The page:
Every workday, John Hench drives to his office at Walt Disney Imagineering, where he helps design the attractions at Disney theme parks on three continents. Hench is 95.

He doesn't look it. With his clipped mustache, courtly manner and patrician appearance – an Ascot tied neatly at his neck – he resembles a character actor in a 1930s movie.

For generations, Hench has been a revered guru of Disney artists and engineers with his knowledge of what works and doesn't work to please and entertain millions of ticket buyers.

Now, after years of resisting it, Hench has finally produced a book about his life and work. “Designing Disney: Imagineering and the Art of the Show," written with Peggy Van Pelt, has just been published. It‘s a big-format volume replete with Hench's drawings and paintings.

Hench took time off to write the book, but that didn’t stop him from doing an occasional job for Imagineering, such as designing ferry landings for the forthcoming Disney park in Hong Kong.

Hench's history with Disney goes back to when the studio was basking in the huge success of “Snow White and the Seven Dwarfs" and planning a heavy schedule of animated features. He created background paintings for “Dumbo" and “Fantasia” and won an Academy Award for special effects in 1955 for “20,000 Leagues Under the Sea."

When Walt Disney started planning for Disneyland, one of the first artists he enlisted was John Hench.

"Except for Walt (Disney), John is responsible for the design and ideas in the parks more than anyone else," says Martin Sklar, vice president and principal creative executive of Walt Disney lmagineering. "Even today, people come to him constantly about colors and sculpting. He has few peers in the world in the psychology of color."

Hench’s color sense is legendary. Against his arguments, a CEO of a big corporation insisted on white for the walls of a new EPCOT attraction. Finally, Hench said, “Well, I have 34 shades of white. Which one do you want?"

The other day Hench could be found in his office putting the finishing touches on his oil painting of Mickey Mouse on his 75th birthday. Among his other duties, Hench is the official portraitist for Mickey’s significant birthdays – 25th, 50th, etc. The painting will be converted into 5.000 lithographs for purchase by Disney collectors.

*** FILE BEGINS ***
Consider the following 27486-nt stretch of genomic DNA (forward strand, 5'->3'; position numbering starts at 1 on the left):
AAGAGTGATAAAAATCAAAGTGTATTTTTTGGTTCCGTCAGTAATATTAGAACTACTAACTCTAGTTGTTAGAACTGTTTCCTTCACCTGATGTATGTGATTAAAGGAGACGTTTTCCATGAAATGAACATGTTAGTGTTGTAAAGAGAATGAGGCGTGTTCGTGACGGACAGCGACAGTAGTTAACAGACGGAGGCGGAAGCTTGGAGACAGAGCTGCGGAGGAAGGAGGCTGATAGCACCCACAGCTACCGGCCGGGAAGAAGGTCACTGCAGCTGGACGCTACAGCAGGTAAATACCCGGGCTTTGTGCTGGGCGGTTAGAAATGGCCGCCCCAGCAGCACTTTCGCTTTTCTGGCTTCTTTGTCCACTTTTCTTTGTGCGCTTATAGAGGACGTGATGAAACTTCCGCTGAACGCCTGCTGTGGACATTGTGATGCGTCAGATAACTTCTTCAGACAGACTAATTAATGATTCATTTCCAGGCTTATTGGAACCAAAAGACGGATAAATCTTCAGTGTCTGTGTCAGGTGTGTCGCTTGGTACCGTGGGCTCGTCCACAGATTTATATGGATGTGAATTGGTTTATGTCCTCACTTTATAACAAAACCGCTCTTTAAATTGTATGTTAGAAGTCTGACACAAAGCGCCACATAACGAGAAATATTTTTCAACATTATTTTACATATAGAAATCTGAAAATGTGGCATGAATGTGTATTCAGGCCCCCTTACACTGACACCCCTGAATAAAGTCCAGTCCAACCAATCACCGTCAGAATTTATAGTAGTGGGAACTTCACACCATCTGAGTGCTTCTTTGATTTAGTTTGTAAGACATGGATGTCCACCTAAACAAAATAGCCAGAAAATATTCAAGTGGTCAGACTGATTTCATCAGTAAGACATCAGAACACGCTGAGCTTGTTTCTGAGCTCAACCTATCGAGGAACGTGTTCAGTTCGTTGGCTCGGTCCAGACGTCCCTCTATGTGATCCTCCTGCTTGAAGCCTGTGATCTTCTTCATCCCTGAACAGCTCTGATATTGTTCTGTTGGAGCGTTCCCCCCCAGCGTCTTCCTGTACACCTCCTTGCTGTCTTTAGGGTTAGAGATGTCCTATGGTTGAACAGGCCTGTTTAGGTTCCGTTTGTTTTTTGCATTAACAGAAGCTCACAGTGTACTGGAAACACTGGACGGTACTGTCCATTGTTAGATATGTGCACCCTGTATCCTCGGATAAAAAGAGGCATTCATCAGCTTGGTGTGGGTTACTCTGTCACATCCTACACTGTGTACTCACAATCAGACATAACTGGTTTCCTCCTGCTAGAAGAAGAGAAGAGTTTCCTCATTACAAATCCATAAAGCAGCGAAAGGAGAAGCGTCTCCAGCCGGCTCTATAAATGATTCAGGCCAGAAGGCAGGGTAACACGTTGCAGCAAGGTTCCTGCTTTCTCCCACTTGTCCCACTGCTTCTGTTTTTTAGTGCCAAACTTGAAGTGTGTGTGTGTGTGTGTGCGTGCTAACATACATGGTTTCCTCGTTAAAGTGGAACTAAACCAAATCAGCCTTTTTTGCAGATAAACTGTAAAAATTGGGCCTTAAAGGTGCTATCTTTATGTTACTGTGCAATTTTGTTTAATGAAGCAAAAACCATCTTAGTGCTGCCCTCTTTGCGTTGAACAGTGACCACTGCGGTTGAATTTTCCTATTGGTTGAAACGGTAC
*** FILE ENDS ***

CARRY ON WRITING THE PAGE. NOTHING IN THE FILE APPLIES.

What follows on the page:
Hench’s designing goes back to his preteen days when he created a cardboard theater pasted actors on sticks and staged shows for neighbor kids on the front porch of his Pasadena home. He attended art schools and landed his first Hollywood job at Republic studio, working a new color process and special effects.

He was designing window displays for the Broadway department store at Hollywood and Vine in 1939 when he noticed a Disney office across the street where artists were being hired. Hench signed on, taking a cut in his $32.50 weekly salary at the Broadway.

At Disney’s first “ramshackle" studio on Hyperion Avenue, he immediately met Walt Disney. “He patrolled the place; you couldn't hide from him," Hench recalled.

“Walt had extraordinary power in imagining and visualizing something. Once in a meeting, Walt‘s eyes stared straight ahead. 'Is he sleeping?’ I asked. ‘No, he'll be back in five minutes,‘ I was told. He jumped up, started flapping his arms and gave us new dialogue for the stork in ‘Dumbo.’

"That was Walt. He could go to (an imaginary) place and describe it in detail. He could visit that park (Disneyland) long before it was built. He could meet (cartoon) characters and converse with them. Kids can do that.

Hench continued working in various departments at the studio through the war and postwar years. One day in the early 1950s, he was passing Walt in the hallway. Without stopping, Walt said, “I want you to work on Disneyland, and you’re going to like it.”

At WED Enterprises (Walt’s initials, the precursor to Imagineering), Hench and other planners faced a new, demanding challenge.

“None of us at the studio had any trouble dealing with two dimensions.” he commented. “It came as a shock when we were down at the park and we had to give much more information to someone experiencing three dimensions. You're dealing with real space, and that meant time. Time didn' t exist for us at the studio."

In Hench’s view, the parks are like movies in one regard: they play out in scenes. The visitor moves from one scene (Main Street) to another (Frontierland), and the designer must provide a transition between the two to make the change pleasurable. As he points out in “Designing Disney,” subtle, eye-pleasing changes of color can avoid making the change abrupt.

Disney died in 1966 during the early stages of planning for Walt Disney World. However, “In a sense, Walt guided us because we knew what he would like,” Hench said.

“After Walt died, Lilly (his widow) said that he had told her I had never let him down. Funny, he never said that to me."